To establish monolayer cultures, the primary keratocytes were plated in adherent tissue culture flasks in keratocyte plating medium (KPM) consisting of serum-free DMEM/F12 supplemented with 1mM phosphoascorbic acid (Sigma-Aldrich, St. Louis, MO). After overnight attachment, the plating medium was replaced with keratocyte growth medium (KGM) of DMEM/F12 with FGF-2 (10ng/ml), insulin, transferrin and selenium (ITS; Sigma-Aldrich) and 1mM phosphoascorbic acid. The fibroblast growth medium (FGM) was DMEM/F12 with 10% FBS (Invitrogen).
For sphere formation keratocytes were trypsinized (TrypLE™, Invitrogen) and seeded at a density of 2.5 ×105 cells per well in 6-well ultra low attachment tissue culture plates (Corning, Lowell, MA) for 8 days in KPM, KGM or FGM. The growth of spheres was monitored by measuring the average diameter of the spheres (n=5). All media were supplemented with penicillin/streptomycin and cultured at 37°C in a humidified atmosphere with 5% CO2.
The spheres were fixed in 4% Paraformaldehyde (Sigma-Aldrich) in phosphate buffered saline (PBS) at room temperature for 20 minutes, washed twice in PBST (PBS and 0.1% Triton X-100) and incubated in blocking buffer containing 10% Fetal Bovine Serum (FBS) (Invitrogen) and PBST for 1 hour at room temperature. After washing three times the spheres were incubated overnight with primary antibodies diluted in 1% FBS/PBST. The following antibodies were used goat anti- vimentin antibody (1:100; Millipore, Billerica, MA) and rabbit anti- β1 Integrin (1:100; Santa Cruz Biotechnology, Santa Cruz, CA). After washing in PBST (3X), the spheres were incubated for 1 hour at room temperature with the appropriate secondary antibodies diluted in 5%FBS/PBST. The following secondary antibodies were used: Cy2 conjugated donkey anti- goat and Cy3 conjugated goat anti- rabbit (1:250; Jackson ImmunoResearch, West Grove, PA). Nuclei were counterstained with DAPI (1:1000; Molecular Probes, Carlsbad, PA) and mounted in fluorescent mounting media (Dako, Carpinteria, CA) and examined with a laser scanning confocal microscope (LSM 510 META; Zeiss, Thornwood, NY).
For preparing paraffin sections of the spheres, adherent cells and spheres were collected in 5% formalin, pelleted by centrifugation at 1000 rpm, 2 min. The pellets were further fixed overnight in 10% formalin at 4°C, serially dehydrated, hydrated, paraffin embedded and sectioned into 4μm thick sections. Adjacent sections were stained with hematoxylin and eosin, Periodic Acid-Schiff and Masson’s trichrome (all from Sigma- Aldrich).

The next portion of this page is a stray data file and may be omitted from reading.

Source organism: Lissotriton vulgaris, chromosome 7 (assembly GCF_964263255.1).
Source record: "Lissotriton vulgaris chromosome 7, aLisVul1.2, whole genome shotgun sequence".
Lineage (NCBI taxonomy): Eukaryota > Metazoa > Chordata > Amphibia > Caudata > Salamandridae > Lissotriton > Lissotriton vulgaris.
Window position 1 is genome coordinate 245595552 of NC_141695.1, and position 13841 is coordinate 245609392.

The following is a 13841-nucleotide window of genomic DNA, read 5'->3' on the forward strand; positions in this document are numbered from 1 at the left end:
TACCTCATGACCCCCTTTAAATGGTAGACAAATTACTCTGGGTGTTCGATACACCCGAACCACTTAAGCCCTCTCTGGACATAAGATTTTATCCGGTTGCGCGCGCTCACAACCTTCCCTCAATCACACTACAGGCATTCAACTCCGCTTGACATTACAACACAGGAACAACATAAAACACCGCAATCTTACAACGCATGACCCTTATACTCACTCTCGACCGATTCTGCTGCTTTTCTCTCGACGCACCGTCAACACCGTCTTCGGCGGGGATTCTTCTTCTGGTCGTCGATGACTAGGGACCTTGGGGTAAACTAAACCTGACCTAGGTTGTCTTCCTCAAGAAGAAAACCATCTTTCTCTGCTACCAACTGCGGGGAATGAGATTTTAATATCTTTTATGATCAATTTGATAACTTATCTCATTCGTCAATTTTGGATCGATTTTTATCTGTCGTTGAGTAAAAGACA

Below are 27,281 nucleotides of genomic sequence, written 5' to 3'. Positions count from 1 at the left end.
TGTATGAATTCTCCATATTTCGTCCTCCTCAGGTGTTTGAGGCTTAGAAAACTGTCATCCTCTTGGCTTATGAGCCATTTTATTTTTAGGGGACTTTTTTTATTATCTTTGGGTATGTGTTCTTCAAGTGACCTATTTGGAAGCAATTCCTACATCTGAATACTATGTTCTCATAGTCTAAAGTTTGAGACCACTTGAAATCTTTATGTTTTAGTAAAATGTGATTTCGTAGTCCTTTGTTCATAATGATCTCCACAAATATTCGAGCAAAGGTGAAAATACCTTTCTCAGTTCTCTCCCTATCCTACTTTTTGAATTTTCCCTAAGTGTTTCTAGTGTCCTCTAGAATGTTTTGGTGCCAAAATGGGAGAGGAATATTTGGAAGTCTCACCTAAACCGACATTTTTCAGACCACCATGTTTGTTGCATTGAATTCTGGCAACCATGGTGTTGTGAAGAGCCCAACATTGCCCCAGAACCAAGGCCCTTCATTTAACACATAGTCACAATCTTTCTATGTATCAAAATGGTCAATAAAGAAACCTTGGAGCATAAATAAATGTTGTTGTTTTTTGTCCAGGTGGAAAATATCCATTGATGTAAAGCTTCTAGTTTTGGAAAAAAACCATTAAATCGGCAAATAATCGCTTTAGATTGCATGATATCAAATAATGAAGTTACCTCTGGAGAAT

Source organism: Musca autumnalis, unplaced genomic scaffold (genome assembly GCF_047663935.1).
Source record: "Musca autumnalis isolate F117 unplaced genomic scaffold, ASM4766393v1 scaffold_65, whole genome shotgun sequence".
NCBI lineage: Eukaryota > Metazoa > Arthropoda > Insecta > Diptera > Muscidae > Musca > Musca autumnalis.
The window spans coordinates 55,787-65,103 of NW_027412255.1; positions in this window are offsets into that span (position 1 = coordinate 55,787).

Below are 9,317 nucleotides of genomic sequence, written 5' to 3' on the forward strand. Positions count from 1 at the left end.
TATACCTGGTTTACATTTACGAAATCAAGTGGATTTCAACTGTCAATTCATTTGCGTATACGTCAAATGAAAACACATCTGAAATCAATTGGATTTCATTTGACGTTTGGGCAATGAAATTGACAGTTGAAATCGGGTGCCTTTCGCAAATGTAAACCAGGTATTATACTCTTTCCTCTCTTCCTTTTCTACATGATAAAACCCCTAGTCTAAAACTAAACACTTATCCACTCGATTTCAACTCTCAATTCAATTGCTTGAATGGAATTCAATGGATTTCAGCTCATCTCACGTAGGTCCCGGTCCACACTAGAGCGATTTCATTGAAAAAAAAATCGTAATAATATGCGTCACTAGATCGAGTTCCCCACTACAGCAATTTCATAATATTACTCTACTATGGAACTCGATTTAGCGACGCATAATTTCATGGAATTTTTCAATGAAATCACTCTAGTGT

Pellets of keratocytes, fibroblasts and spheres were resuspended in Trizol (Invitrogen). Total RNA was isolated using the RNAeasy Mini Kit (Qiagen, Valencia, CA). For semiquantitative RT-PCR, 0.5μg of RNA was subjected to cDNA synthesis using SuperScript III (Invitrogen). All primers (see Table 1) were designed using the Primer 3 software and obtained from Integrated DNA Technologies. Target genes were amplified in a 25μl reaction volume for 35 cycles using the following settings: 1 min at 94°C followed by 35 cycles of 30 sec at 94°C, 30 sec at 58°C, 1 min at 72°C and a final extension step of 10 min at 72°C on a PTC-100 Programmable Thermal Controller (MJ Research, Ramsey, MN). The PCR products were resolved on a 1.5% agarose gel.
We examined the morphology of primary bovine and human corneal keratocytes under different culture conditions. Freshly isolated bovine and human keratocytes were first allowed to attach in keratocyte plating medium (KPM) consisting of serum-free DMEM/F12 supplemented with 1mM phosphoascorbic acid and subsequently grown in keratocyte growth medium (KGM), which is KPM supplemented with FGF2 and ITS. In KGM the bovine keratocytes assumed the typical dendritic morphology seen previously in bovine and rabbit keratocyte cultures (He and Bazan, 2008; Jester and Ho-Chang, 2003; Lakshman et al., 2010) (Fig. 1A). The human keratocytes were dendritic but the cell bodies were small and overall had a more neural cell phenotype (Fig. 1D). Upon changing the medium to fibroblast growth medium (FGM), the cells appeared as fibroblasts within 2 days (Fig. 1B and E). Sub-culturing the fibroblasts in KGM for 2 weeks prompted their transition back to the keratocyte morphology (Fig. 1C and F).
Bovine keratocytes cultured in adherent plates for seven days formed small tethered spheres that detached and floated in the medium (Fig. 2A). However, these were clearly not dying cells as transferring to fresh adherent plates prompted the cells to grow out of the spheres and resume monolayer growth (Fig. 2B). Integrin β1, known to be expressed by keratocytes in the cornea (Stepp, 2006) was present in the spheres (Fig. 3A). The expression of vimentin confirmed the mesenchymal nature of the cells in the sphere (Fig. 3B). Monolayer cultures of bovine keratocytes were scraped, pelleted, fixed in formalin, embedded in paraffin and sectioned Fig. 3 D-F). The H and E staining of these pellets showed concentric patterns indicating the formation of spheres from the adherent bovine keratocyte monolayer. Positive staining for trichrome and PAS confirmed the presence of collagen and glycosaminoglycans, respectively, further supporting the keratocyte nature of these cells (Fig. 3F). We failed to detect spontaneous sphere formation in adherent cultures of human keratocytes. However, under non-adherent conditions human keratocytes were also able to form spheres as shown below.
Previous studies reported the formation of spheres from aggregates of bovine keratocytes grown in suspension in KGM (Funderburgh et al., 2005). We further investigated if similar spheres would form when cells were maintained under low attachment conditions in either in KPM or FGM. In KGM a majority of the keratocytes aggregated to form small sized clusters that grew to an average diameter of 64 μm over an eight-day period (Fig. 4A and D). However in KPM the cells formed aggregates that did not increase in size, and a few cells attached to the plastic (Fig. 4B). Keratocyte cell suspensions seeded in FGM also formed spheres. Unlike KPM and KGM, cells in FGM formed spheres with very smooth contours and these grew markedly larger, 79 – 166 μm in diameter, over the eight-day observation period (Fig. 4C and D).